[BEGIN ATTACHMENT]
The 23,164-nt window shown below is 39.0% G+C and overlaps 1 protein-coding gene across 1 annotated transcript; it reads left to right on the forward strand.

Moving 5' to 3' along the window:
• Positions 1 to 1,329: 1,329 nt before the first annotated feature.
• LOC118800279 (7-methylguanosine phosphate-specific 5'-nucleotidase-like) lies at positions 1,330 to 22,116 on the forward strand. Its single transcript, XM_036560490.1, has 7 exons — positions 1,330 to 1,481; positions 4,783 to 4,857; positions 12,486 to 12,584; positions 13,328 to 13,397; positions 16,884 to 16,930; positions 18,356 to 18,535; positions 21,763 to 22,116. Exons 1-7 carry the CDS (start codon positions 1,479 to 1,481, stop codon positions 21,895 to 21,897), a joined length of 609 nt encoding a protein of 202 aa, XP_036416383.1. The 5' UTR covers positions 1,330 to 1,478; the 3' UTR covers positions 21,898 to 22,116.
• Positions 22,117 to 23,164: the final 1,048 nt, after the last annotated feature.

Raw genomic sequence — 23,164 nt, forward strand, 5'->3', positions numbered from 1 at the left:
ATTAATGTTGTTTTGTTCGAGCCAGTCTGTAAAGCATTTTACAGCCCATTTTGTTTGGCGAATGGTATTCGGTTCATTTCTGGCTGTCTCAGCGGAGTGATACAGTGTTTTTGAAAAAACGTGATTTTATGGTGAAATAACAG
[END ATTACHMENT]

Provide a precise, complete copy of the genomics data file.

The 23,164-nt window shown below is 39.0% G+C and overlaps 1 protein-coding gene across 1 annotated transcript; it reads left to right on the forward strand.

Moving 5' to 3' along the window:
• Positions 1 to 1,329: 1,329 nt before the first annotated feature.
• LOC118800279 (7-methylguanosine phosphate-specific 5'-nucleotidase-like) lies at positions 1,330 to 22,116 on the forward strand. Its single transcript, XM_036560490.1, has 7 exons — positions 1,330 to 1,481; positions 4,783 to 4,857; positions 12,486 to 12,584; positions 13,328 to 13,397; positions 16,884 to 16,930; positions 18,356 to 18,535; positions 21,763 to 22,116. Exons 1-7 carry the CDS (start codon positions 1,479 to 1,481, stop codon positions 21,895 to 21,897), a joined length of 609 nt encoding a protein of 202 aa, XP_036416383.1. The 5' UTR covers positions 1,330 to 1,478; the 3' UTR covers positions 21,898 to 22,116.
• Positions 22,117 to 23,164: the final 1,048 nt, after the last annotated feature.

Raw genomic sequence — 23,164 nt, forward strand, 5'->3', positions numbered from 1 at the left:
ATTAATGTTGTTTTGTTCGAGCCAGTCTGTAAAGCATTTTACAGCCCATTTTGTTTGGCGAATGGTATTCGGTTCATTTCTGGCTGTCTCAGCGGAGTGATACAGTGTTTTTGAAAAAACGTGATTTTATGGTGAAATAACAG